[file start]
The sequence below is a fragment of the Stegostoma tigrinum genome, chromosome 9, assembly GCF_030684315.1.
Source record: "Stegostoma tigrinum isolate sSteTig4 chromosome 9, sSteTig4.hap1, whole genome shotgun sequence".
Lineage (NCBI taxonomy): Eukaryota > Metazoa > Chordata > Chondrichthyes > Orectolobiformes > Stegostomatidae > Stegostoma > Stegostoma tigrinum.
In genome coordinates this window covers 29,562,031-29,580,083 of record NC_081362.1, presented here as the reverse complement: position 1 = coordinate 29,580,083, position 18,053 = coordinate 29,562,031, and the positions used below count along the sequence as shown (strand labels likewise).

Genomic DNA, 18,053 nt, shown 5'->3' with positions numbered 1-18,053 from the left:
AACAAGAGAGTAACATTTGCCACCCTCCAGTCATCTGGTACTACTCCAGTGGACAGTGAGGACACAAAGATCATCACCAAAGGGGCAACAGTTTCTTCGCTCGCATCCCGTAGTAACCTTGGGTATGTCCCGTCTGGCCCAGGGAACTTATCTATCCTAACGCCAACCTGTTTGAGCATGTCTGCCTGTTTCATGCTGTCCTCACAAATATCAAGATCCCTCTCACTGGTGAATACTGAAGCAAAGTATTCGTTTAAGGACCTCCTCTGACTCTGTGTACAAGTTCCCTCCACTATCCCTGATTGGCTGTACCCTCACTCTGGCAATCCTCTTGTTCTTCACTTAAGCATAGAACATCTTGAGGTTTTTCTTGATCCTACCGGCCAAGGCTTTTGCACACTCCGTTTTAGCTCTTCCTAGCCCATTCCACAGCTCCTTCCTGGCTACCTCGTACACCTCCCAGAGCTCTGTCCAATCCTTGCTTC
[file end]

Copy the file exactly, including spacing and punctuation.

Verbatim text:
The sequence below is a fragment of the Stegostoma tigrinum genome, chromosome 9, assembly GCF_030684315.1.
Source record: "Stegostoma tigrinum isolate sSteTig4 chromosome 9, sSteTig4.hap1, whole genome shotgun sequence".
Lineage (NCBI taxonomy): Eukaryota > Metazoa > Chordata > Chondrichthyes > Orectolobiformes > Stegostomatidae > Stegostoma > Stegostoma tigrinum.
In genome coordinates this window covers 29,562,031-29,580,083 of record NC_081362.1, presented here as the reverse complement: position 1 = coordinate 29,580,083, position 18,053 = coordinate 29,562,031, and the positions used below count along the sequence as shown (strand labels likewise).

Genomic DNA, 18,053 nt, shown 5'->3' with positions numbered 1-18,053 from the left:
AACAAGAGAGTAACATTTGCCACCCTCCAGTCATCTGGTACTACTCCAGTGGACAGTGAGGACACAAAGATCATCACCAAAGGGGCAACAGTTTCTTCGCTCGCATCCCGTAGTAACCTTGGGTATGTCCCGTCTGGCCCAGGGAACTTATCTATCCTAACGCCAACCTGTTTGAGCATGTCTGCCTGTTTCATGCTGTCCTCACAAATATCAAGATCCCTCTCACTGGTGAATACTGAAGCAAAGTATTCGTTTAAGGACCTCCTCTGACTCTGTGTACAAGTTCCCTCCACTATCCCTGATTGGCTGTACCCTCACTCTGGCAATCCTCTTGTTCTTCACTTAAGCATAGAACATCTTGAGGTTTTTCTTGATCCTACCGGCCAAGGCTTTTGCACACTCCGTTTTAGCTCTTCCTAGCCCATTCCACAGCTCCTTCCTGGCTACCTCGTACACCTCCCAGAGCTCTGTCCAATCCTTGCTTC